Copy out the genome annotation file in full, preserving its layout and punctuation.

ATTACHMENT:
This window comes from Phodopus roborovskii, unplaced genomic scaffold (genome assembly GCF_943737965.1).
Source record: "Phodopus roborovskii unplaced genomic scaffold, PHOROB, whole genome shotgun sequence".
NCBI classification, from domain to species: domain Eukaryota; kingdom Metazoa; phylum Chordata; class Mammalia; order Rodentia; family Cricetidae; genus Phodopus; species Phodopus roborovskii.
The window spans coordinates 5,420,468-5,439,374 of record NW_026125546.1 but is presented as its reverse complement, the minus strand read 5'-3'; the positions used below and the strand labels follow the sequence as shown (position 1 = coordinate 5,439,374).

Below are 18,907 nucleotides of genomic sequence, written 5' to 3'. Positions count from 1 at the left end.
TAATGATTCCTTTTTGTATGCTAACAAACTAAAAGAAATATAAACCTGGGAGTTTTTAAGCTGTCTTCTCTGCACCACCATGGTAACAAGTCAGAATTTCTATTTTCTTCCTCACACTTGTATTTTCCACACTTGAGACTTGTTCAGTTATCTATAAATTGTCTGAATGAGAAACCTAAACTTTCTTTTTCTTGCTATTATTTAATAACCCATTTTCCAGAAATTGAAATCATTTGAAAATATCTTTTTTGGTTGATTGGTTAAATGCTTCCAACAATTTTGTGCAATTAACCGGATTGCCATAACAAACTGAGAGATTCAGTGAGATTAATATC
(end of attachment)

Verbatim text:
This window comes from Phodopus roborovskii, unplaced genomic scaffold (genome assembly GCF_943737965.1).
Source record: "Phodopus roborovskii unplaced genomic scaffold, PHOROB, whole genome shotgun sequence".
NCBI classification, from domain to species: domain Eukaryota; kingdom Metazoa; phylum Chordata; class Mammalia; order Rodentia; family Cricetidae; genus Phodopus; species Phodopus roborovskii.
The window spans coordinates 5,420,468-5,439,374 of record NW_026125546.1 but is presented as its reverse complement, the minus strand read 5'-3'; the positions used below and the strand labels follow the sequence as shown (position 1 = coordinate 5,439,374).

Below are 18,907 nucleotides of genomic sequence, written 5' to 3'. Positions count from 1 at the left end.
TAATGATTCCTTTTTGTATGCTAACAAACTAAAAGAAATATAAACCTGGGAGTTTTTAAGCTGTCTTCTCTGCACCACCATGGTAACAAGTCAGAATTTCTATTTTCTTCCTCACACTTGTATTTTCCACACTTGAGACTTGTTCAGTTATCTATAAATTGTCTGAATGAGAAACCTAAACTTTCTTTTTCTTGCTATTATTTAATAACCCATTTTCCAGAAATTGAAATCATTTGAAAATATCTTTTTTGGTTGATTGGTTAAATGCTTCCAACAATTTTGTGCAATTAACCGGATTGCCATAACAAACTGAGAGATTCAGTGAGATTAATATC